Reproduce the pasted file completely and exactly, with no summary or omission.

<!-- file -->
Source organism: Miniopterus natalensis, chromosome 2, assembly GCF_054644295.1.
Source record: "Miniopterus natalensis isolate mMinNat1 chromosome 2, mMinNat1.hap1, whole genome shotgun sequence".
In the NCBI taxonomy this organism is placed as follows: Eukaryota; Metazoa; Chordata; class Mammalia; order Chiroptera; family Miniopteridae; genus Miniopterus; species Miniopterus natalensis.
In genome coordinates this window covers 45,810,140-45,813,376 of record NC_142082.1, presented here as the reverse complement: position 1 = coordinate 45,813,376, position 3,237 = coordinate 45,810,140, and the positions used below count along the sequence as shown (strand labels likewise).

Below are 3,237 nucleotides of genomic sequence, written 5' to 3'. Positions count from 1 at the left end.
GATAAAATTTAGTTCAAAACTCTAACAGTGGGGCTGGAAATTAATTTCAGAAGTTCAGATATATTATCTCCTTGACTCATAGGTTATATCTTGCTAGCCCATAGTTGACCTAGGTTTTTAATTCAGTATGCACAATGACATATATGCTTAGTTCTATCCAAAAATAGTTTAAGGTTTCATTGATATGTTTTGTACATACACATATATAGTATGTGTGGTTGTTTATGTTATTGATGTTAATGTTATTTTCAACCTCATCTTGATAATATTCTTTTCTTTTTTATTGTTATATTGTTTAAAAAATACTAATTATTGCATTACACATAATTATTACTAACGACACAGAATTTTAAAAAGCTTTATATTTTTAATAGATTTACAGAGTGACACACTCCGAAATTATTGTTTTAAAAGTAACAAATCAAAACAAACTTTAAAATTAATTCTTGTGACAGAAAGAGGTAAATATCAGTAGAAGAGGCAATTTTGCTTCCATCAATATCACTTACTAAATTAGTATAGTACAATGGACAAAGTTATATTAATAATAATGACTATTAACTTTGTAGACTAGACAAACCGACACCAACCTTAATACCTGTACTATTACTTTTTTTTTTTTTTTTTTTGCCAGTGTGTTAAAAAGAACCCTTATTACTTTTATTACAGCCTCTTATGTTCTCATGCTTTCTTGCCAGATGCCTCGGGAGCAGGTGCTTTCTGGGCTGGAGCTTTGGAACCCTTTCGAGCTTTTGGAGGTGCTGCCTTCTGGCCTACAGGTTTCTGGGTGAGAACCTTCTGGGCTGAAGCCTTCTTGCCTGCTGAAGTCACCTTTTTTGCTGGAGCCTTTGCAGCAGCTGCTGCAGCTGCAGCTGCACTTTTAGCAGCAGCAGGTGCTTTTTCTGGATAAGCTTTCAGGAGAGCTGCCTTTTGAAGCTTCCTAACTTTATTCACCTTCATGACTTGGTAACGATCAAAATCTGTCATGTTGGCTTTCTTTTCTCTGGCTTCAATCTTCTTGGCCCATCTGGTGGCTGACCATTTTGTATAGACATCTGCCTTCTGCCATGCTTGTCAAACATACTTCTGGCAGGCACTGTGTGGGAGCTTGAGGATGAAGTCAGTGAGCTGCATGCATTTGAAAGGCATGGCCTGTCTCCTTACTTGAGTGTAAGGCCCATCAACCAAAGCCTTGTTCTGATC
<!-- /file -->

Source organism: Miniopterus natalensis, chromosome 2, assembly GCF_054644295.1.
Source record: "Miniopterus natalensis isolate mMinNat1 chromosome 2, mMinNat1.hap1, whole genome shotgun sequence".
In the NCBI taxonomy this organism is placed as follows: Eukaryota; Metazoa; Chordata; class Mammalia; order Chiroptera; family Miniopteridae; genus Miniopterus; species Miniopterus natalensis.
In genome coordinates this window covers 45,810,140-45,813,376 of record NC_142082.1, presented here as the reverse complement: position 1 = coordinate 45,813,376, position 3,237 = coordinate 45,810,140, and the positions used below count along the sequence as shown (strand labels likewise).

Below are 3,237 nucleotides of genomic sequence, written 5' to 3'. Positions count from 1 at the left end.
GATAAAATTTAGTTCAAAACTCTAACAGTGGGGCTGGAAATTAATTTCAGAAGTTCAGATATATTATCTCCTTGACTCATAGGTTATATCTTGCTAGCCCATAGTTGACCTAGGTTTTTAATTCAGTATGCACAATGACATATATGCTTAGTTCTATCCAAAAATAGTTTAAGGTTTCATTGATATGTTTTGTACATACACATATATAGTATGTGTGGTTGTTTATGTTATTGATGTTAATGTTATTTTCAACCTCATCTTGATAATATTCTTTTCTTTTTTATTGTTATATTGTTTAAAAAATACTAATTATTGCATTACACATAATTATTACTAACGACACAGAATTTTAAAAAGCTTTATATTTTTAATAGATTTACAGAGTGACACACTCCGAAATTATTGTTTTAAAAGTAACAAATCAAAACAAACTTTAAAATTAATTCTTGTGACAGAAAGAGGTAAATATCAGTAGAAGAGGCAATTTTGCTTCCATCAATATCACTTACTAAATTAGTATAGTACAATGGACAAAGTTATATTAATAATAATGACTATTAACTTTGTAGACTAGACAAACCGACACCAACCTTAATACCTGTACTATTACTTTTTTTTTTTTTTTTTTTGCCAGTGTGTTAAAAAGAACCCTTATTACTTTTATTACAGCCTCTTATGTTCTCATGCTTTCTTGCCAGATGCCTCGGGAGCAGGTGCTTTCTGGGCTGGAGCTTTGGAACCCTTTCGAGCTTTTGGAGGTGCTGCCTTCTGGCCTACAGGTTTCTGGGTGAGAACCTTCTGGGCTGAAGCCTTCTTGCCTGCTGAAGTCACCTTTTTTGCTGGAGCCTTTGCAGCAGCTGCTGCAGCTGCAGCTGCACTTTTAGCAGCAGCAGGTGCTTTTTCTGGATAAGCTTTCAGGAGAGCTGCCTTTTGAAGCTTCCTAACTTTATTCACCTTCATGACTTGGTAACGATCAAAATCTGTCATGTTGGCTTTCTTTTCTCTGGCTTCAATCTTCTTGGCCCATCTGGTGGCTGACCATTTTGTATAGACATCTGCCTTCTGCCATGCTTGTCAAACATACTTCTGGCAGGCACTGTGTGGGAGCTTGAGGATGAAGTCAGTGAGCTGCATGCATTTGAAAGGCATGGCCTGTCTCCTTACTTGAGTGTAAGGCCCATCAACCAAAGCCTTGTTCTGATC